25 February 2012

‘Believing and Belonging’ (3): Interfaith Dialogue

Terenure Synagogue, Rathfarnham Road, Dublin ... I was born a few doors away in 1952 (Photograph: Patrick Comerford, 2011)

Patrick Comerford

Christ Church Cathedral, Dublin:
Saturday 24 February 2012 (11.10 a.m. to 12.40 p.m.)

Speaking at a conference in Blanchardstown, Co Dublin, earlier this month, Archbishop Michael Jackson said the various faiths witnessed in Ireland today form one community of affection and understanding, and said we are all on a journey together.

The archbishop was speaking on “Opening the Doors of tomorrow’s Ireland today.” ’He said “we are all on a journey together” and said it was important to build on the community of tomorrow. He used the word “community” in the singular because, he said, “I am convinced that we are all one community together. We often speak of ‘the various ‘communities’ in Ireland, but we are of one community and it is a community of affection and understanding.”

Dr Jackson said it was important to have a dialogue of ideas among those with different scriptures so that people of different faiths could learn from each other and understand each other. But he added that there was also the “dialogue of life” in which people go about their day to day lives together and women, children and men get to know each other.

What does this mean in terms of lived daily life and experience in our parishes and in this diocese?

The Lenten series of Sunday morning speakers in the Chapel of Trinity College Dublin, starting tomorrow, is seeking to look at Jewish, Christian and Islamic perspectives on the Psalms over the six Sundays in Lent.

The visiting speakers have been invited to share their thoughts on some of the best-loved verses in the Hebrew Bible, and they include prominent Christian, Jewish and Islamic scholars, among them Dr Zuleika Rodgers, lecturer in Jewish Studies at TCD, who speaks on Psalm 137 (By the rivers of Babylon – there we sat down and there we wept when we remembered Zion); and Dr Roja Fazaeli, lecturer in Islamic Studies, speaking on Psalm 139 (O Lord, you have searched me and known me. You know when I sit down and when I rise up; you discern my thoughts from far away).

The Irish Jewish Museum and Heritage Centre is housed in a former synagogue in Dublin’s ‘Little Jerusalem’ … there has been a Jewish presence in Ireland for centuries (Photograph: Patrick Comerford, 2011)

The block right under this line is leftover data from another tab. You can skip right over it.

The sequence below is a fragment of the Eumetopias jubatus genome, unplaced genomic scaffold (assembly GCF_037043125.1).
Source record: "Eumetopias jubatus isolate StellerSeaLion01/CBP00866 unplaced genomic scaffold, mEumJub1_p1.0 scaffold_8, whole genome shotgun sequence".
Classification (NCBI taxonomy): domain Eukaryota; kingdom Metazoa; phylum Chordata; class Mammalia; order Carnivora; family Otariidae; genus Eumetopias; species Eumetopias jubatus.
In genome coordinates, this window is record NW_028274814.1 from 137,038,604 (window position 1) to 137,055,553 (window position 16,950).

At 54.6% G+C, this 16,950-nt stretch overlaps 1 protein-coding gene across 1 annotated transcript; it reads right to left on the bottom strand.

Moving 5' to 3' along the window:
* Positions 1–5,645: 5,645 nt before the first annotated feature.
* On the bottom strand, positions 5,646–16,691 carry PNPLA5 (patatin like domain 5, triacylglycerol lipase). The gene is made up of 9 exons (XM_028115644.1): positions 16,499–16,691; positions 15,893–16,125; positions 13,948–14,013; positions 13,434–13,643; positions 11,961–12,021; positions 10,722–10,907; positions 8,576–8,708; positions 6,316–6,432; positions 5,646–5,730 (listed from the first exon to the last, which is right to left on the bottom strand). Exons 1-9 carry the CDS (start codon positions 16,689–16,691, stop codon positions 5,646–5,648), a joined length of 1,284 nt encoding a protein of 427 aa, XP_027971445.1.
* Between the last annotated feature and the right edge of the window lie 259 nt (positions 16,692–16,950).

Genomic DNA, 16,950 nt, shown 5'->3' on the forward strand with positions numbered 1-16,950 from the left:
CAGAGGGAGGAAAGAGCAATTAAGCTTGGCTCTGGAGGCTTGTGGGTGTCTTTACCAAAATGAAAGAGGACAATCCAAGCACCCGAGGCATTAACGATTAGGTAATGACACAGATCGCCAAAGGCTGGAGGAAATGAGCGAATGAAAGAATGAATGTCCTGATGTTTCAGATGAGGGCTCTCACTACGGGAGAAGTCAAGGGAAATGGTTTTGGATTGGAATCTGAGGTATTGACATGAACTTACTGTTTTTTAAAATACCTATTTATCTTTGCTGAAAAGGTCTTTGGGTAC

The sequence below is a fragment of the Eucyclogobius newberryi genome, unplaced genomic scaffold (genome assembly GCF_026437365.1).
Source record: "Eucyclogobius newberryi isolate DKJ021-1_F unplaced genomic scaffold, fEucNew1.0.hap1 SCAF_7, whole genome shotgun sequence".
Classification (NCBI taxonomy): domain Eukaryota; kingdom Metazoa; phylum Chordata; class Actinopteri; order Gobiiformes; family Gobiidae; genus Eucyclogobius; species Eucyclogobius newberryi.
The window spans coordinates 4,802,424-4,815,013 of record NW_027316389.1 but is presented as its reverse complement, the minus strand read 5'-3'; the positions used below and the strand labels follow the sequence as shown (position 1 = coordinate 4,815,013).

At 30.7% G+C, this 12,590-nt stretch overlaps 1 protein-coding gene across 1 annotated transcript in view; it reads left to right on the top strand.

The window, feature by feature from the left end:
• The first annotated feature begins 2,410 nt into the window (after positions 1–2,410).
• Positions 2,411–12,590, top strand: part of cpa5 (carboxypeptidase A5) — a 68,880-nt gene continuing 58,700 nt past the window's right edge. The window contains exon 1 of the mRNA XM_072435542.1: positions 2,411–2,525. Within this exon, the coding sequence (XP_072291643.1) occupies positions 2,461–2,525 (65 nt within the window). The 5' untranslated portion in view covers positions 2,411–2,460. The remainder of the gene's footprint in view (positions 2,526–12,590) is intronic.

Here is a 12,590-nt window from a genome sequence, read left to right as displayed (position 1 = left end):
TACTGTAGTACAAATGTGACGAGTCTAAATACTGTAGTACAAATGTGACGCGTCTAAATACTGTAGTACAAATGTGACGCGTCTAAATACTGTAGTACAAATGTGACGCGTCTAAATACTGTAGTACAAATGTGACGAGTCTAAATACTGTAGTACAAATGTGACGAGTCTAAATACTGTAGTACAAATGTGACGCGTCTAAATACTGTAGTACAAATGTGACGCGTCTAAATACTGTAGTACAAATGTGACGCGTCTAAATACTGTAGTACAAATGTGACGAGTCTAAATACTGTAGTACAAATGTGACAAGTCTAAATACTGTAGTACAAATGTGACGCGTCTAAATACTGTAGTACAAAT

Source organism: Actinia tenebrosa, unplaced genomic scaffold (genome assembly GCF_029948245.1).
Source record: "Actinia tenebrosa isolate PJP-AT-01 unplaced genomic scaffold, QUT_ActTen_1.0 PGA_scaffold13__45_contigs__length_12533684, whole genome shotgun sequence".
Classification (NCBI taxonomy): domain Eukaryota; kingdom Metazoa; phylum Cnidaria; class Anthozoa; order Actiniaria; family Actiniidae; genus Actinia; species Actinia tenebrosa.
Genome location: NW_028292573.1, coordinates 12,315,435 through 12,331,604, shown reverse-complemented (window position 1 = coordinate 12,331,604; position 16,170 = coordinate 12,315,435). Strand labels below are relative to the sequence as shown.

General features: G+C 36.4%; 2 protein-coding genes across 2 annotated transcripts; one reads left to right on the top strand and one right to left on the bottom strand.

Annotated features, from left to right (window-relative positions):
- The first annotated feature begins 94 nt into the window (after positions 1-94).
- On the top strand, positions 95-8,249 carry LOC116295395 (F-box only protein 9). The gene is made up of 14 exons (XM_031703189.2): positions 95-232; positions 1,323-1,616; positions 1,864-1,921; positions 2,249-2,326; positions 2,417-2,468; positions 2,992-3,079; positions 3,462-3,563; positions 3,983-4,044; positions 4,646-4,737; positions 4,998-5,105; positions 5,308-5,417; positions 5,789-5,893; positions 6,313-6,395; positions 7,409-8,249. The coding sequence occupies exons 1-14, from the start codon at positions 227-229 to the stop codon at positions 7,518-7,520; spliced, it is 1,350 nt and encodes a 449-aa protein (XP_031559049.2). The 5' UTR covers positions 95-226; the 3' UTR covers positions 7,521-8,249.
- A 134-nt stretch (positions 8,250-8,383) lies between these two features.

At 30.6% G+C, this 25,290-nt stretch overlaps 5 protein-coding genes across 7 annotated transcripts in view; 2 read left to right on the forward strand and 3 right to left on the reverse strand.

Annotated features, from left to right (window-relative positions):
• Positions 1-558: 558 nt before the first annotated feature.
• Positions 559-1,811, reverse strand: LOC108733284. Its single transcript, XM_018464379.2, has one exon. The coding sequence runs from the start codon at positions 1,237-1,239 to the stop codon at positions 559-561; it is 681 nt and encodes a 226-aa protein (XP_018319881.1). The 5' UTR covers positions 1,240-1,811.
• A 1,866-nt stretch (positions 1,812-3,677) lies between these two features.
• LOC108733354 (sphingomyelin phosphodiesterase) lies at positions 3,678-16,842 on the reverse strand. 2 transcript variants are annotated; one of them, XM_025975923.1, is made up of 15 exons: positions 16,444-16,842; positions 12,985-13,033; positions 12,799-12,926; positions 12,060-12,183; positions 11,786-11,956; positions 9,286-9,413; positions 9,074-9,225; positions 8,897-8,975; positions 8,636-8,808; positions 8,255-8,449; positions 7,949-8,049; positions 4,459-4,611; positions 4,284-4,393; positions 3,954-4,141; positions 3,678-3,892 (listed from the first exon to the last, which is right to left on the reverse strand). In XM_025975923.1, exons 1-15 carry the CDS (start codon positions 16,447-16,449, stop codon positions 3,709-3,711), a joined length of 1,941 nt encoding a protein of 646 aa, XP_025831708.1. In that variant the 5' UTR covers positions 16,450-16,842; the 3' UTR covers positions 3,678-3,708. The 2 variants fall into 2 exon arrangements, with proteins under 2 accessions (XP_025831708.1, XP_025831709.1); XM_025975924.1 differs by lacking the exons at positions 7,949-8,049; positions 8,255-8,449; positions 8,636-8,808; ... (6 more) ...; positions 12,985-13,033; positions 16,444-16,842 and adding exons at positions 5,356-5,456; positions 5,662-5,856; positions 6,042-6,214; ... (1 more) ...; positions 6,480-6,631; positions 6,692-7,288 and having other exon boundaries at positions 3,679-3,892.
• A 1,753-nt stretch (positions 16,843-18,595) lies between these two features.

Earlier this month, the Irish Council Of churches (ICC) and the Office for Integration of Dublin City Council launched the Dublin City Interfaith Forum at the Civic Offices here beside us in Wood Quay. The forum draws members from the Baha’i, Buddhist, Christian, Hindu, Jewish, Muslim and Sikh communities.

Acknowledging that Dublin’s religious landscape had profoundly changed in the last decade, bringing new challenges and opportunities, the Lord Mayor of Dublin, Councillor Andrew Montague, said: “I welcome initiatives, such as this Dublin City Interfaith Forum, which encourage discussion, help build relationships, promote integration, nurture harmony and deepen understanding and respect.”

But when I was growing up in the 1950s and the 1960s, the only significant non-Christian faith minority in Ireland was the Jewish community. There has been a Jewish presence in Ireland for centuries, although the present community is by-and-large the outgrowth of immigrants and refugees who arrived in Ireland from the former Tsarist empire – the present day Baltic states, Poland, Russia, Belarus and Ukraine – in the late 19th century.

So, the presence of religious minorities in Ireland has an intimate link with the arrival of immigrants and refugees on this island.

Many generations of Dubliners knew the area of redbrick side-streets off Clanbrassil Street as ‘Little Jerusalem,’ and for them it was a matter of pride that this was part of the mosaic that made Irish identity.

Leopold Bloom was born at 52 Upper Clanbrassil Street, in the heart of Dublin’s “Little Jerusalem” and two doors down from the Comerford home mentioned in James Joyce’s Ulysses (Photograph: Patrick Comerford)

In a terrace of houses on the east side of Upper Clanbrassil Street, between Leonard’s Corner and Harold’s Cross Bridge, there is a house with a plaque claiming that this was the birthplace of Leopold Bloom, the hero of James Joyce’s Ulysses.

It is a tribute to the early integration, without assimilation, of such a wonderful religious minority that Joyce should have bequeathed to modern literature a Jew, baptised into the Church of Ireland and married to a Roman Catholic, as the archetypal Irishman.